I just finished The Intel Trinity. It’s the story of Intel and founders Andy Grove, Bob Noyce and Gordon Moore. There’s an incredible amount to unpack but I can’t stop thinking of this one vignette of Grove, then a new immigrant and struggling at university:

It seems like it’s never been easier to be an autodidact. Endless wikis, videos and articles are a search away. And they’re (mostly) free. All you need is the will. Supposedly.

There’s some sampling bias in how often biographies I read centre curiosity. But I wonder if it’s more my choice of reading material, than it is the kind of people who get biographies.

Fulfilment at work comes from mastery, and the perks that go with it, rather than pre-existing passion. That’s my main takeaway from So Good They Can’t Ignore You by Cal Newport.

I recently got the results for my latest masters courses and I’m doing pretty well. But I don’t really care. I’ve never been particularly motivated by grades. As long as they are high enough that I can keep studying whatever I want.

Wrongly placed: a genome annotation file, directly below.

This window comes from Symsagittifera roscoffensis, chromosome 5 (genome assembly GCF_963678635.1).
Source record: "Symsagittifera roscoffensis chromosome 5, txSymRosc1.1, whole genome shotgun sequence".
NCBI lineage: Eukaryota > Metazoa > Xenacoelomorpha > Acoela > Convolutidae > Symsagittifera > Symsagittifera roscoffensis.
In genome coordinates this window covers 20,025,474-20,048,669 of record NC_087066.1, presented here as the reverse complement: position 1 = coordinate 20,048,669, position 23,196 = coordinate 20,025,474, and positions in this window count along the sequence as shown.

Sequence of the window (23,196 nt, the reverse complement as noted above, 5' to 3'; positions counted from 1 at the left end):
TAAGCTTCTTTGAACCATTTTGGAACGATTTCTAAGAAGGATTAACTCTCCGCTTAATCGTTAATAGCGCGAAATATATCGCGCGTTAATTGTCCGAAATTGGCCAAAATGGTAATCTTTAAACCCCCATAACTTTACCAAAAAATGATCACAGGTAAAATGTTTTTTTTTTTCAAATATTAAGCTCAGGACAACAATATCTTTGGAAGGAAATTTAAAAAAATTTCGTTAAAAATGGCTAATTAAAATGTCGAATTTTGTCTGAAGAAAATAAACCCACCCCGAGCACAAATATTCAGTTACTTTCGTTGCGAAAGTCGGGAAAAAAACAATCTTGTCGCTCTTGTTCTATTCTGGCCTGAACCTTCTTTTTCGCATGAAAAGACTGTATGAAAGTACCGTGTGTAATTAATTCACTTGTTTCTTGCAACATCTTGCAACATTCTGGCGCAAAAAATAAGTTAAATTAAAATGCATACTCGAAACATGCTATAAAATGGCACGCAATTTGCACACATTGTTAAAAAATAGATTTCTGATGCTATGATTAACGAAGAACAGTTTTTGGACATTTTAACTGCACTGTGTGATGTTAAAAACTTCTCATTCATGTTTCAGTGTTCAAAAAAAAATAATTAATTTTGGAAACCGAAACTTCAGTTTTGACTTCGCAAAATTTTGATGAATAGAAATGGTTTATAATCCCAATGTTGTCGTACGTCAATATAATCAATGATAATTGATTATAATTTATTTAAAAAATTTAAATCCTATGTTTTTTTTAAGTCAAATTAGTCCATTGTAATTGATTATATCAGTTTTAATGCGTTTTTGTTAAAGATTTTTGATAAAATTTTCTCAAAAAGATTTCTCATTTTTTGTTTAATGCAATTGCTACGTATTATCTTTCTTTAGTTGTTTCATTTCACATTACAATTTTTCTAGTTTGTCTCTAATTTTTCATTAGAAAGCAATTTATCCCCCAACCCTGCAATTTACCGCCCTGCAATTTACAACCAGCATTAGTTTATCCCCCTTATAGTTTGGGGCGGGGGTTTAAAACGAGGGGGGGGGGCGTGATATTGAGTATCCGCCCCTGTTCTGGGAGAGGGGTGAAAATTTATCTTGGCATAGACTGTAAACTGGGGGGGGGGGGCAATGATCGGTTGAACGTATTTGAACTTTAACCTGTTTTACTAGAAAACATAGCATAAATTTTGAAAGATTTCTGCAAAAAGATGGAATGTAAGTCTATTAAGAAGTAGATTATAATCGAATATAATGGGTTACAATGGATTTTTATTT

We’re surrounded by colour. On TV, advertising and clothes. I can whip open an app and conjure countless hues. We have wonderful algorithms that can interpolate from grainy, black and white footage.

I recently stumbled across the sketch column of Gabriel Campanario in the Seattle Times. The archive goes back a decade and is full of lovely art. But he's also using the medium to tell stories, and capture emotion and feeling, in ways others can't.

I was hurrying across the shopping centre this morning when a painting stopped me. It was a print. A generic composition of an urban scene. You’ve seen it. A street disappears into the horizon, lined with lovingly water-coloured buildings.

The easy, obvious heuristics are, often, just so bad. How many simple signals of what’s good or proper are actually just status quo bias rather than reliable indicators we should use to make decisions?